It’s the first trial in the Ibiza complex: on Friday, the verdict is expected in the Briegraf trial against former Austrian Vice-Chancellor Heinz Christian Strache – on corruption charges. More action awaits the former head of the far-right FPÖ – and not only him.
When Heinz Christian Strache was still celebrating success, he liked to do so under a picture of himself showing him in the style of Alberto Korda’s famous Che Guevara portrait: sparkling, wrinkle-free eyes pointed into the distance. A winner, a fighter for justice – this is how the former head of the right-wing FPÖ always saw himself. The picture was on a wall at the FPÖ Parliamentary Club in Vienna, where Strache is now Persona non-Grata.
The famous video of Ibiza, who wanted the “Red Bull Brother of Austria” to sell half the republic to a pseudo-oligarch’s niece, allyed with Sebastian Kurz in May 2019. Just weeks later, it became known that he must have lived a luxurious life at the expense of partying. In December 2019, the blue “Family” disqualified its former sponsor. A comeback attempt with “Team Strache” in the Vienna 2020 elections failed terribly. Politically, Strache has been a loser since Ibiza.
Tomorrow, Friday, it will be determined whether the rapid descent will even lead to the imprisonment of the former Vice-Chancellor of the Republic of Austria. The verdict in the corruption trial against Strache, the first court case in the Ibiza complex, will be pronounced at the Vienna Regional Court in the early afternoon. Strach threatens up to five years in prison for corruption. And that’s just the beginning – for him and several other members of the government at the time.
Giveaway and leave against the law?
Specifically, the Business and Corruption Prosecutor’s Office accuses Strache of giving his friend Walter Grubmüller access to a multi-million dollar Social Security Fund – in exchange for party donations and personal interests. Entrepreneur Grubmüller has officially transferred a total of €12,000 to the FPÖ in two tranches. In fact, investigators found evidence of other secret payments in chat messages. In addition, Grubmüller is said to have invited Strache and his wife Philippa for a vacation in Corfu, at their own expense, including arrival and departure on a private plane. Grubbmüller is also on the dock for bribery.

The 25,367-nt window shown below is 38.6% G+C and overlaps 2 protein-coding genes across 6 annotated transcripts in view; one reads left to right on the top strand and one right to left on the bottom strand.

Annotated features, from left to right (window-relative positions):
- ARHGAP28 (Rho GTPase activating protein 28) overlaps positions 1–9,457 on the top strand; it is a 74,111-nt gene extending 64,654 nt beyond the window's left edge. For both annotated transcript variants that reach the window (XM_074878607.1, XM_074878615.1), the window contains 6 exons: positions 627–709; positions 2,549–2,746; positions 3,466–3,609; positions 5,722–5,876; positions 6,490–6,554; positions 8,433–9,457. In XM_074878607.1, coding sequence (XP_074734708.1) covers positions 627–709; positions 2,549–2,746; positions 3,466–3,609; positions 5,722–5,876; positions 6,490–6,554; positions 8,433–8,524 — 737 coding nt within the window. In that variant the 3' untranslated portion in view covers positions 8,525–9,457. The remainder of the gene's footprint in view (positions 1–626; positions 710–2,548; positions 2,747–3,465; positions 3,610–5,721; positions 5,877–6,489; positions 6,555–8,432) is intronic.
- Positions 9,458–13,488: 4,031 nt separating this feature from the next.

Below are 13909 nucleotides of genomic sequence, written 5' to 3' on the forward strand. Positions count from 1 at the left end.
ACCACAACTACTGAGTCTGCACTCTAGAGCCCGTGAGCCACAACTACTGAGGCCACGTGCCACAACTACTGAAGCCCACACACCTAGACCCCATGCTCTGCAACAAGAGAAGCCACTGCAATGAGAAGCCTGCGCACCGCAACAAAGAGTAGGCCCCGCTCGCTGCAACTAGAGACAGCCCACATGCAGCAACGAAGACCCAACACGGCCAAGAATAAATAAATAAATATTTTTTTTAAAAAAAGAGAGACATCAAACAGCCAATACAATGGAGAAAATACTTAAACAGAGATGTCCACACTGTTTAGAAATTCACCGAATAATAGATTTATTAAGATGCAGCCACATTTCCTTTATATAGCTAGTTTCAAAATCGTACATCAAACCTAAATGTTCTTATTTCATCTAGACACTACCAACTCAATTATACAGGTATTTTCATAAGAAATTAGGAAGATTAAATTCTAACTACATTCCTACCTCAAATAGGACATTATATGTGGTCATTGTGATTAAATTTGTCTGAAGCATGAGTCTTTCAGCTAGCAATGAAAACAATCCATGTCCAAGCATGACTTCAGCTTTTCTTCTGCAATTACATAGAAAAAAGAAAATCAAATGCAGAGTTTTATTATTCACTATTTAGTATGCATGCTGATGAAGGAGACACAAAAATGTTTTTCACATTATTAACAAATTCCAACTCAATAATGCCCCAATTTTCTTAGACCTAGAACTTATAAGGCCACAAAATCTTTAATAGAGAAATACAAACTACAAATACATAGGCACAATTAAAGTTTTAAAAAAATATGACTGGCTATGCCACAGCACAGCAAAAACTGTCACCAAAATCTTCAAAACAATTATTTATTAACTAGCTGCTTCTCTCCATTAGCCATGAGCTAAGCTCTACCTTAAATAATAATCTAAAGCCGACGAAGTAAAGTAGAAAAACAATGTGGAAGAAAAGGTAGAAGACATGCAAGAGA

In turn, the prosecution argued, Strache called for Grobmüller’s “Vienna International Medical Clinic” to be included in the so-called “Private Hospital Fund” Brigraph, through which private clinics would be partially reimbursed for treatment costs. In fact, the Grubmüller Clinic, which mainly offers plastic surgery, was included in Prikraf in 2018 under the ÖVP-FPÖ government and the fund was expanded by 14 million euros at the same time.
“Which law will be important to you?”
Unsurprisingly, Strache’s version of the story looks quite different: he felt it was “unfair” to exclude Grubmüller from Prikraf for years, so he defended him – but out of political conviction: “I know I’m my life has never been corrupt”.
The amount of Strache’s commitment can be read from the chat messages Strache and Grubmüller exchanged during coalition negotiations between the FPÖ and ÖVP in October 2017: “What federal law will be important to you so that the private clinic is finally treated fairly?” Deputy – the appointed counsel, added an hour later: “You need a subtle change in the law so you can get your permits! LG.” Grubmüller apparently did not want to discuss the matter by text message, so he replied that he would attend the order “tomorrow at the party headquarters”.
To the Chancellery thanks to major donors